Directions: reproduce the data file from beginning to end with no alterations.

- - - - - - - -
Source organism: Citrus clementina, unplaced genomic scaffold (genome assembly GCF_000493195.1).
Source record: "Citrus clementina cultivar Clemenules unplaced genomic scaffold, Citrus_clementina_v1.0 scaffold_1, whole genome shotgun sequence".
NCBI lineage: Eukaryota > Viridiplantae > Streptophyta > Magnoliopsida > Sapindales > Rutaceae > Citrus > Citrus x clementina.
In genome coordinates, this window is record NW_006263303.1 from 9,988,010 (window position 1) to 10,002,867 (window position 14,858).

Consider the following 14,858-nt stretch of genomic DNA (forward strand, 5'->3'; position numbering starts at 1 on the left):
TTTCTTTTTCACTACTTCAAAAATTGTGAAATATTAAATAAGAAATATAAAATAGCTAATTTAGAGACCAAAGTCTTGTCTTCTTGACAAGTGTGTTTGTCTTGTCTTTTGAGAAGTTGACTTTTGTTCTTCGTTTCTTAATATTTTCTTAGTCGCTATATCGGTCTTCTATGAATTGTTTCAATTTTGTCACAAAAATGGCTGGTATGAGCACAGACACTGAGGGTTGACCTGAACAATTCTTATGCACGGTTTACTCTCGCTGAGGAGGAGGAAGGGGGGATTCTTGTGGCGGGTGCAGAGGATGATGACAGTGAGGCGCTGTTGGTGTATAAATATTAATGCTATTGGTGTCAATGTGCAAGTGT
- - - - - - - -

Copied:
Source organism: Citrus clementina, unplaced genomic scaffold (genome assembly GCF_000493195.1).
Source record: "Citrus clementina cultivar Clemenules unplaced genomic scaffold, Citrus_clementina_v1.0 scaffold_1, whole genome shotgun sequence".
NCBI lineage: Eukaryota > Viridiplantae > Streptophyta > Magnoliopsida > Sapindales > Rutaceae > Citrus > Citrus x clementina.
In genome coordinates, this window is record NW_006263303.1 from 9,988,010 (window position 1) to 10,002,867 (window position 14,858).

Consider the following 14,858-nt stretch of genomic DNA (forward strand, 5'->3'; position numbering starts at 1 on the left):
TTTCTTTTTCACTACTTCAAAAATTGTGAAATATTAAATAAGAAATATAAAATAGCTAATTTAGAGACCAAAGTCTTGTCTTCTTGACAAGTGTGTTTGTCTTGTCTTTTGAGAAGTTGACTTTTGTTCTTCGTTTCTTAATATTTTCTTAGTCGCTATATCGGTCTTCTATGAATTGTTTCAATTTTGTCACAAAAATGGCTGGTATGAGCACAGACACTGAGGGTTGACCTGAACAATTCTTATGCACGGTTTACTCTCGCTGAGGAGGAGGAAGGGGGGATTCTTGTGGCGGGTGCAGAGGATGATGACAGTGAGGCGCTGTTGGTGTATAAATATTAATGCTATTGGTGTCAATGTGCAAGTGT